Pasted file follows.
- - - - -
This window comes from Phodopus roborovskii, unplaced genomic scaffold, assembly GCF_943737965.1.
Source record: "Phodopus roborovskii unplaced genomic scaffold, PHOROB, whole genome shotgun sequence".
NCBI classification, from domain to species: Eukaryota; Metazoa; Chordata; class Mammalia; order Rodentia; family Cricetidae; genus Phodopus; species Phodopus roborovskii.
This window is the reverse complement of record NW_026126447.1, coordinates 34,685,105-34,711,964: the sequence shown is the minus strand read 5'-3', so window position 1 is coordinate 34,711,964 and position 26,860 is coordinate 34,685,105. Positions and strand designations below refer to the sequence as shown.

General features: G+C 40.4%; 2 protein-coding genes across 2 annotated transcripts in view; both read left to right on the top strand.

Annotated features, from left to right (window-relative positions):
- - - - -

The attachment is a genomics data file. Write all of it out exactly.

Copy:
This window comes from Phodopus roborovskii, unplaced genomic scaffold, assembly GCF_943737965.1.
Source record: "Phodopus roborovskii unplaced genomic scaffold, PHOROB, whole genome shotgun sequence".
NCBI classification, from domain to species: Eukaryota; Metazoa; Chordata; class Mammalia; order Rodentia; family Cricetidae; genus Phodopus; species Phodopus roborovskii.
This window is the reverse complement of record NW_026126447.1, coordinates 34,685,105-34,711,964: the sequence shown is the minus strand read 5'-3', so window position 1 is coordinate 34,711,964 and position 26,860 is coordinate 34,685,105. Positions and strand designations below refer to the sequence as shown.

General features: G+C 40.4%; 2 protein-coding genes across 2 annotated transcripts in view; both read left to right on the top strand.

Annotated features, from left to right (window-relative positions):